OSLO (AFP) — As the world mulls over the conundrum of how to satisfy a seemingly endless appetite for energy and still slash greenhouse gas emissions, researchers have stumbled upon an unexpected hero: algae.
So-called microalgae hold enormous potential when it comes to reining in both climate change, since they naturally absorb large amounts of carbon dioxide, as well as energy production, since they can easily be converted to a range of different fuel types.
"This is certainly one of the most promising and revolutionary leads in the fight against climate change and the quest to satisfy energy needs," Frederic Hauge, who heads up the Norwegian environmental group Bellona, told AFP.
The idea is to divert exhaust spewed from carbon burning plants and other factories into so-called "photobioreactors", or large transparent tubes filled with algae.
When the gas is mixed with water and injected into the tubes, the algae soak up much of the carbon dioxide, or CO2, in accordance with the principle of photosynthesis.
The pioneering technique, called solar biofuels, is one of a panoply of novel methods aiming to crack the problem of providing energy but without the carbon pollution of costly fossil fuels -- with oil pushing 140 dollars a barrel and supplies dwindling -- or the waste and danger of nuclear power.
Studies are underway worldwide, from academia in Australia, Germany and the US, to the US Department of Energy, oil giant Royal Dutch Shell and US aircraft maker Boeing. This week alone, Japanese auto parts maker Denso Corp., a key supplier to the Toyota group, said it too would start investigating, to see if algae could absorb CO2 from its factories.
The prestigious Massachusetts Institute of Technology (MIT), for one, has successfully tested the system, finding that once filtered through the algae broth, fumes from a cogeneration plant came out 50-85 percent lighter on CO2 and contained 85 percent less of another potent greenhouse gas, nitrogen oxide.
Once the microalgae are removed from the tubes they can easily be buried or injected into the seabed, and thus hold captive the climate changing gases they ingest indefinitely.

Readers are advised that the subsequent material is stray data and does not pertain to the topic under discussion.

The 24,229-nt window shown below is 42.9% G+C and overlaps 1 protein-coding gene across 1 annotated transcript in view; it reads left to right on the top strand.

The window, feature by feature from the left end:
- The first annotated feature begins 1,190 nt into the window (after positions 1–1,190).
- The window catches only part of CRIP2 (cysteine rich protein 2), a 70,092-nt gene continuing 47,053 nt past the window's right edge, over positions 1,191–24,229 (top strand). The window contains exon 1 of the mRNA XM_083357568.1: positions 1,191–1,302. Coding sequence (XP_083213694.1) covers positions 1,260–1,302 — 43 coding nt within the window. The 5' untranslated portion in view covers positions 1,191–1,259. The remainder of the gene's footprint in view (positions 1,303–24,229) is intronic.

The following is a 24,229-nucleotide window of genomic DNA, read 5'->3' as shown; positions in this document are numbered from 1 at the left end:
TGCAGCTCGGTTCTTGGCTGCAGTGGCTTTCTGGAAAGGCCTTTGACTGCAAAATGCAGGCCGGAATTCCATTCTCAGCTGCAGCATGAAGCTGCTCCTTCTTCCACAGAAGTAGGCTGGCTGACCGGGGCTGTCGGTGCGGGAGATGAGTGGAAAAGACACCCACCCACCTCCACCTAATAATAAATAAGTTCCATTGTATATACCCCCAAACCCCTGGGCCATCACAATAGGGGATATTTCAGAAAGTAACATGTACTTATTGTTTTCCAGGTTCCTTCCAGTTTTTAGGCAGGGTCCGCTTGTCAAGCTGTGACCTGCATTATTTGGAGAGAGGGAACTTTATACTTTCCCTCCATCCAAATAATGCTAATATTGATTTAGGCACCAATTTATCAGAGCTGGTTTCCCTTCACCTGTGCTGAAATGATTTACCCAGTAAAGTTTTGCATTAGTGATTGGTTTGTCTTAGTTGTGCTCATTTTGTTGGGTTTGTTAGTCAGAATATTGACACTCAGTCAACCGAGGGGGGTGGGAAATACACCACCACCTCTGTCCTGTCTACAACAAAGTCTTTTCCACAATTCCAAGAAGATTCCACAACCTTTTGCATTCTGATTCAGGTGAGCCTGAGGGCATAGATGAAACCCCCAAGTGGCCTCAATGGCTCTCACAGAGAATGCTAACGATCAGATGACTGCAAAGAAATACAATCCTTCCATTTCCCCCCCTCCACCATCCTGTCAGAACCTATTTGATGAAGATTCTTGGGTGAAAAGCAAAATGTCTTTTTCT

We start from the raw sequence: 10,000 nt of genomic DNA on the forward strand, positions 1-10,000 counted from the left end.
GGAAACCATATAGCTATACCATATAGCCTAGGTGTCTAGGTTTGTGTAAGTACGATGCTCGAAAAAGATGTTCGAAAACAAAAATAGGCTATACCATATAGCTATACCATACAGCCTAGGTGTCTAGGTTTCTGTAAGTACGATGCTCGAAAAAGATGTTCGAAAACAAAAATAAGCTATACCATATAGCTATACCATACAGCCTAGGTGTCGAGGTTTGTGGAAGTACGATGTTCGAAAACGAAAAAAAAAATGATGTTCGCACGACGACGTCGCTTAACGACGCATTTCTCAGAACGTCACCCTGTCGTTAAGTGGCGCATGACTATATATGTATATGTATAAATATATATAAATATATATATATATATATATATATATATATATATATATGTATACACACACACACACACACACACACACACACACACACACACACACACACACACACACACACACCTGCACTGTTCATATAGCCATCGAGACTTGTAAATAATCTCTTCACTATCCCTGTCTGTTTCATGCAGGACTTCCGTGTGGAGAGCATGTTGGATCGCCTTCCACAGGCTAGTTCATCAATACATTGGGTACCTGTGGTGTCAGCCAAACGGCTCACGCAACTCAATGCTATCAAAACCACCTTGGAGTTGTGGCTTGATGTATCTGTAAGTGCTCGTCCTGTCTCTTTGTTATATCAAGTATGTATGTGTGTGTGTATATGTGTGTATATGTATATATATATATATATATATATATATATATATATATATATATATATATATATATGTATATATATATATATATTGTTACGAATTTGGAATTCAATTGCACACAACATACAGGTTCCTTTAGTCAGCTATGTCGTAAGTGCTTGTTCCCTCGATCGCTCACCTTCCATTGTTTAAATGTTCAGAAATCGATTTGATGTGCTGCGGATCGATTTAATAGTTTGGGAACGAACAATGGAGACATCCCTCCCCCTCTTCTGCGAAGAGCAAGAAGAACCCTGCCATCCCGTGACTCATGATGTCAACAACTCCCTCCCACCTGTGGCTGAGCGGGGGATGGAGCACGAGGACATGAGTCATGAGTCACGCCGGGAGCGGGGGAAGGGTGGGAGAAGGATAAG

And when algae grown out in the open are used in biomass plants, the method can actually produce "carbon negative" energy, meaning the energy production actually drains CO2 from the atmosphere.
This is possible since the microalgae first absorbs CO2 as it grows and, although the gas is released again when the biomass burns, the capturing system keeps it from re-entering the air.
"Whether you are watching TV, vacuuming the house, or driving your electric car to visit friends and family, you would be removing CO2 from the atmosphere," Hauge said.
Instead of being stored away, the algae can also be crushed and used as feedstock for biodiesel fuel -- something that could help the airline industry among others to improve its environmental credentials. In fact, even the algae residue remaining after the plants are pressed into biodiesel could be put to good use as mineral-rich fertiliser, Hauge said
"You kill three birds with one stone. The algae serves at once to filter out CO2 at industrial sites, to produce energy and for agriculture," he pointed out.
Compared with the increasingly controversial first-generation biofuels made from food crops like sunflowers, rapeseed, wheat and corn, microalgae have the huge advantage of not encroaching on agricultural land or affecting farm prices, and can be grown whenever there's sunlight.
They also can yield far more oil than other oleaginous plants grown on land.
"To cover US fuel needs with biodiesel extracted from the most efficient terrestrial plant, palm oil, it would be necessary to use 48 percent of the country's farmland," according to a recent study by the Oslo-based Centre for International Climate and Environmental Research.
"The United States could potentially replace all of its petrol-based automobile fuel by farming microalgae on a surface corresponding to five percent of the country's farmland," the study added.
As attractive as it may seem however, the algae solution remains squarely in the conception phase, with researchers scrambling to figure out how to scale up the system to an industrial level.
Shell, for one, acknowledged on its website some "significant hurdles must be overcome before algae-based biofuel can be produced cost-effectively," especially the large amounts of water needed for the process. In addition, further work is needed to identify which species of algae is the most effective.
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